Poll: U.S. image hits record low linked to handling of COVID-19

The U.S. image worldwide has declined this year with most countries saying it has responded poorly to COVID-19 pandemic. File Photo by Stefani Reynolds/UPI

Sept. 15 (UPI) — The U.S. image has hit a record low in some countries in part linked to bad ratings for its COVID-19 response, a new poll shows.

Ratings of the United States reached a record low in six countries, including Britain, France, Germany, Japan, Canada, Australia, the poll released Tuesday shows.

Only 41% of Britons had a favorable view of the United States this year, the lowest percentage registered since the Pew Research Center began the survey on the topic about two decades ago. Global attitudes toward the United States in Britain reflected that 83% of Britons had a favorable view about 20 years ago.

In France, only 31% had a favorable opinion of the United States, down from 62% decades ago, and the lowest rating since March 2003, at the height of U.S.-France tensions over the Iraq War. In Germany, only 26% had a favorable view of the United States, also the lowest rating since March 2003.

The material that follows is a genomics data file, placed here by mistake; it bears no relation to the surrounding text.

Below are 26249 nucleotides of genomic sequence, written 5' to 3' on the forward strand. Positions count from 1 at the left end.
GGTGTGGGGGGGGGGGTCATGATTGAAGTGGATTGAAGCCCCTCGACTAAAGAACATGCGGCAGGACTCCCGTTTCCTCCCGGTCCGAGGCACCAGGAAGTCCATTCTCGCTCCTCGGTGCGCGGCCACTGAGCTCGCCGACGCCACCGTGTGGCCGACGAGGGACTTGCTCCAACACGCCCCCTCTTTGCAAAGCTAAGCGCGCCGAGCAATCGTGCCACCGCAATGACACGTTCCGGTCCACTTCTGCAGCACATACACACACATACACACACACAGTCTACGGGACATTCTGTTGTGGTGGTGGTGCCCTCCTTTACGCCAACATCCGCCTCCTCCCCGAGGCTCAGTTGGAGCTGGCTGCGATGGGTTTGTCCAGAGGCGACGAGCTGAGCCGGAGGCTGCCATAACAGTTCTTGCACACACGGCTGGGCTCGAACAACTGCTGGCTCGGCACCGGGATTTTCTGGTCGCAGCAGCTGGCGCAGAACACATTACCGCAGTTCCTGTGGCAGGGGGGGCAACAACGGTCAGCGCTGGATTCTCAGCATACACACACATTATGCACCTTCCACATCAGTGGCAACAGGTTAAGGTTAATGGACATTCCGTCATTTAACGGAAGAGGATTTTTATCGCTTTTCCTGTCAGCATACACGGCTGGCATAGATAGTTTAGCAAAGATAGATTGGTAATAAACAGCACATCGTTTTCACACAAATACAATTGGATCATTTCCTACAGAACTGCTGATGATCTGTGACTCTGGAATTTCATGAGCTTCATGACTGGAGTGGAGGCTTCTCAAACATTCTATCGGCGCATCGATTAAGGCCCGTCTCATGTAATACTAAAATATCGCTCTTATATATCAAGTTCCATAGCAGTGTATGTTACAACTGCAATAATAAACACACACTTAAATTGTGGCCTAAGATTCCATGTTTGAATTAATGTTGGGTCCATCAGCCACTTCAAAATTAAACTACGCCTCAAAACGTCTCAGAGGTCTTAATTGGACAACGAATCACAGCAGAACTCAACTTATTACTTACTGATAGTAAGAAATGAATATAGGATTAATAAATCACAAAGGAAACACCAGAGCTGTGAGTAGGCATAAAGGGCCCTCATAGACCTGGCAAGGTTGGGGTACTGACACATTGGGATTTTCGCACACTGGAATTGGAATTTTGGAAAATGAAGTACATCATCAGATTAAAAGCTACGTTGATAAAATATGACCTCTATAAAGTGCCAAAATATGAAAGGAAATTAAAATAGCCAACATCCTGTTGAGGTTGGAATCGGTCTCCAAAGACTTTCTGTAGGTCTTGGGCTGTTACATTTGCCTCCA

The U.S. image in Canada has also declined to less than half as favorable as it was two decades ago, at 35% this year compared with 72%. In Australia, the favorable rating fell from 59% to 33%, and in Japan from 77% to 41%, over the same time period.

Analysts said part of the decline over the past year was linked to how the United States has handled the COVID-19 pandemic with most people in the 13 countries surveyed saying that the country has responded poorly. No more than a fifth of respondents in any of the countries polled said the United States has done even a somewhat good job handling the COVID-19 pandemic.

All 13 countries had mostly poor ratings for President Donald Trump with the highest rating being in Japan where only 25% of respondents said that they had confidence in him to do the right thing in world affairs.

Trump was less trusted than leaders of Germany, France, Britain, Russia and China to do the right thing regarding world affairs, according to the Pew Research Center.

In Western Europe, confidence was much higher in his predecessor Barack Obama, analysts said.

German Chancellor Angela Merkel was the most trusted current world leader in the survey with a median of 76% having confidence in her to do the right thing in world affairs.


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